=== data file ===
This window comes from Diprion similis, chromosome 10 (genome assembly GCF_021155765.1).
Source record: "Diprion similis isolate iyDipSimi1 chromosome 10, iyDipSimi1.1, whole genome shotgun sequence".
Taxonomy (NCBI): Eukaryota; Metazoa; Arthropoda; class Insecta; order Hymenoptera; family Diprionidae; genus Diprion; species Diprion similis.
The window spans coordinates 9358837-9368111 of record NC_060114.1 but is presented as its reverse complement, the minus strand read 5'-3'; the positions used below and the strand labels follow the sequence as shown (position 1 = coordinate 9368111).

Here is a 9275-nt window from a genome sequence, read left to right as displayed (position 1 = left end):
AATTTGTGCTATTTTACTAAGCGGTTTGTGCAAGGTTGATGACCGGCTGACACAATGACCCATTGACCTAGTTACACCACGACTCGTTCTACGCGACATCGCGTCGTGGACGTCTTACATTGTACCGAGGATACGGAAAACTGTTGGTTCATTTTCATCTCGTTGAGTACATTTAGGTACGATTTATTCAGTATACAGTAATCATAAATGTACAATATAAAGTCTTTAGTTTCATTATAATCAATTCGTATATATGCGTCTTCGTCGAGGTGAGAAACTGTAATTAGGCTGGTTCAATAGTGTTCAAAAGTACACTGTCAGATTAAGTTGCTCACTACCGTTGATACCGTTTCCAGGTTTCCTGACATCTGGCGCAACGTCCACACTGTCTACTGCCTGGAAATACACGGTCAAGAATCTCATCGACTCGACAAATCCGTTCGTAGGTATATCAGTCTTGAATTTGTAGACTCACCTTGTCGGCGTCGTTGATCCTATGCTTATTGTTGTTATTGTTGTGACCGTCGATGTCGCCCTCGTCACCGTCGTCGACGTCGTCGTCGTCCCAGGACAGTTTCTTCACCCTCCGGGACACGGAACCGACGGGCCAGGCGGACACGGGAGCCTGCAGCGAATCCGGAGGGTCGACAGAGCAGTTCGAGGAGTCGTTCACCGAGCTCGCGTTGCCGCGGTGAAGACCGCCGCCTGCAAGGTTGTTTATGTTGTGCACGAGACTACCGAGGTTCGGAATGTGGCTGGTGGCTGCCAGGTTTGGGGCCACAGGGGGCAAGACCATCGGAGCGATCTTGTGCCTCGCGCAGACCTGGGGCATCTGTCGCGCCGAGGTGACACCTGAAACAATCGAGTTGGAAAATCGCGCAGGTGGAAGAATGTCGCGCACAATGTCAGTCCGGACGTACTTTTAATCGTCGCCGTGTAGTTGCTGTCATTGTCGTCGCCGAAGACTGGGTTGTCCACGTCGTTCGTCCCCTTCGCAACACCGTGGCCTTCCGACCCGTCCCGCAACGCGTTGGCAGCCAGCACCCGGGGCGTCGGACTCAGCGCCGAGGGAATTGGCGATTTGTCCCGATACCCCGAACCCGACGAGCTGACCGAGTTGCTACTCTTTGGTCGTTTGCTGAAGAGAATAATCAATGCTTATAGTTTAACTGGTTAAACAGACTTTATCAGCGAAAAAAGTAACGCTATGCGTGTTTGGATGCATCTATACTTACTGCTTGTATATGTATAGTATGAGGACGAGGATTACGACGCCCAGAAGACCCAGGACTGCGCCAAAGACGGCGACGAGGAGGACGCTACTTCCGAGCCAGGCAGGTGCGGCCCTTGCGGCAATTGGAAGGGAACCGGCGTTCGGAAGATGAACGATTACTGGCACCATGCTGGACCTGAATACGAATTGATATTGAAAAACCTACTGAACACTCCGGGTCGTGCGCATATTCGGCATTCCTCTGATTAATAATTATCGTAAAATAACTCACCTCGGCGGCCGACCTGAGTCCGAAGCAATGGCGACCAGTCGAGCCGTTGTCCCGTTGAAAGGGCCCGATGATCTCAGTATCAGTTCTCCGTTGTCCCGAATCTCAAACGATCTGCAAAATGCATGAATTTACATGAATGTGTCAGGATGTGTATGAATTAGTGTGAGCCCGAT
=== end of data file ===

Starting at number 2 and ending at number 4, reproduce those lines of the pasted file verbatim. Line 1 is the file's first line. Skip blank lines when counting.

Source record: "Diprion similis isolate iyDipSimi1 chromosome 10, iyDipSimi1.1, whole genome shotgun sequence".
Taxonomy (NCBI): Eukaryota; Metazoa; Arthropoda; class Insecta; order Hymenoptera; family Diprionidae; genus Diprion; species Diprion similis.
The window spans coordinates 9358837-9368111 of record NC_060114.1 but is presented as its reverse complement, the minus strand read 5'-3'; the positions used below and the strand labels follow the sequence as shown (position 1 = coordinate 9368111).